Progress, challenges, and opportunities in enhancing NOM flocculation using chemically modified chitosan: a review towards future development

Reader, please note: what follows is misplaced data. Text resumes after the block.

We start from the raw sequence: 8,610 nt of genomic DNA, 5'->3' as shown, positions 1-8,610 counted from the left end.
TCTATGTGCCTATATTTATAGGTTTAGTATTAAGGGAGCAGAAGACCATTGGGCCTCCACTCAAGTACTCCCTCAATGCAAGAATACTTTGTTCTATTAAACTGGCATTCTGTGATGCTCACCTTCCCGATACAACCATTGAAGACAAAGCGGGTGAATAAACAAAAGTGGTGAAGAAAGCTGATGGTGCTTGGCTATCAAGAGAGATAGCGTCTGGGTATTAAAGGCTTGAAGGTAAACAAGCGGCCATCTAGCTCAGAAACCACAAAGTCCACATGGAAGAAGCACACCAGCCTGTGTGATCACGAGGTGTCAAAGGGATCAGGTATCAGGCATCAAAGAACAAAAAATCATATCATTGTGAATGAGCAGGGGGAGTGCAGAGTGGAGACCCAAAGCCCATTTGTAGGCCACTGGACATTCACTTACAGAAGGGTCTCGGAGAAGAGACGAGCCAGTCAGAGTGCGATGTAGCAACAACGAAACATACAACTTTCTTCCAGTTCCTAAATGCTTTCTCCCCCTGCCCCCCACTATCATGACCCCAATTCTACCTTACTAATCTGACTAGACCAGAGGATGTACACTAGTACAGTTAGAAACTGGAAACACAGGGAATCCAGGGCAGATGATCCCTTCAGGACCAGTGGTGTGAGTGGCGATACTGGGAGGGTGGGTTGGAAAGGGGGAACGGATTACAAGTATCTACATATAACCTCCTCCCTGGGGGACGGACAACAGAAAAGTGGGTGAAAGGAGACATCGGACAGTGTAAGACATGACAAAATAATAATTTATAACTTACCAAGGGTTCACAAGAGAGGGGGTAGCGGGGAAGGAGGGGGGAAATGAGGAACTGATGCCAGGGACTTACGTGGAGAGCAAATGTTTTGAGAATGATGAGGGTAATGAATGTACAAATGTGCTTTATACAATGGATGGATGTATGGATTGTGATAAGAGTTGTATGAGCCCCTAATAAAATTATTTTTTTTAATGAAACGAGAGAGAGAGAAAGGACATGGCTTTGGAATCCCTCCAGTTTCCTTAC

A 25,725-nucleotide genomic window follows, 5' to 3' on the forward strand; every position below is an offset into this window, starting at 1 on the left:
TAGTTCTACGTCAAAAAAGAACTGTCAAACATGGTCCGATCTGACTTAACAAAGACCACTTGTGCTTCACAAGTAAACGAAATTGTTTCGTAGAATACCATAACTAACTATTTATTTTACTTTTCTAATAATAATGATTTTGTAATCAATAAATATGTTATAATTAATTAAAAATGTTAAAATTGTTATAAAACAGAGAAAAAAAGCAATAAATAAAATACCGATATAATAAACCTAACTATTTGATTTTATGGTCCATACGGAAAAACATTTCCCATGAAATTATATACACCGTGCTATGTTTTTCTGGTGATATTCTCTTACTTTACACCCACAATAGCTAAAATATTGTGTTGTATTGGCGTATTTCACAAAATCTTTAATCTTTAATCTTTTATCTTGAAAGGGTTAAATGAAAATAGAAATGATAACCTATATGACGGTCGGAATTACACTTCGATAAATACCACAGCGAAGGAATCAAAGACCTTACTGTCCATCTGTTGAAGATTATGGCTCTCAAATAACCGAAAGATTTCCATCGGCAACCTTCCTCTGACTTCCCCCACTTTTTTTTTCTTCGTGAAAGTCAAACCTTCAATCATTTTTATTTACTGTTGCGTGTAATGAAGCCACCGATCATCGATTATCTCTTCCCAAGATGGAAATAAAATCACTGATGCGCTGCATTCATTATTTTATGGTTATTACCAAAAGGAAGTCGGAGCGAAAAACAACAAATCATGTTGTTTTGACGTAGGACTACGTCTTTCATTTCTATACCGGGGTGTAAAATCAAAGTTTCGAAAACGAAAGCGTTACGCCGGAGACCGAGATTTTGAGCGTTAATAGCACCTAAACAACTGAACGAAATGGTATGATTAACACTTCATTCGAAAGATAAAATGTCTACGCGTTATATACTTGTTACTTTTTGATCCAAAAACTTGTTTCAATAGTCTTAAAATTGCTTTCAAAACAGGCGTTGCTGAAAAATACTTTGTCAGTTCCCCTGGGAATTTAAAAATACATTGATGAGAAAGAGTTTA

Natural organic matter (NOM) occurs ubiquitously in water bodies and this can greatly affect feed or raw water quality (taste, colour, odour, bacterial growth). Furthermore, it reduces the performance of the coagulation-based water treatment process. Because the NOM content and its chemical complexity are increasing throughout the world, the removal of NOM from water has become a major challenge in supplying the required amounts of good quality water. The coagulation–flocculation process is widely used for purifying urban water supplies. However, it is not always sufficiently successful in removing the augmented NOM in the feed water, mostly because the polyelectrolytes currently used as coagulants/flocculants cannot effectively interact with all the NOM components consisting of different functional groups, molecular weights, charges, and hydrophobicity. Within the class of polyelectrolytes, chitosan (Cs), which is produced by the deacetylation of abundantly available chitin, has been tested in removing NOM. The effectiveness of Cs can be further improved by chemically modifying the abundant free amino and hydroxyl groups along the Cs chain backbone. This will provide new functional groups that can increase the positive charges, molecular weight, and allow for solubility over a wider pH range, as well as introduce tailored groups which interact in an optimised way with NOM, thereby reducing the solubility of the formed complexes. This paper critically reviews the chemistry of the formed polyelectrolyte/NOM complexes and provides information on how this can be taken advantage of, to identify modified chemical structures of Cs to improve NOM removal in water treatment strategies.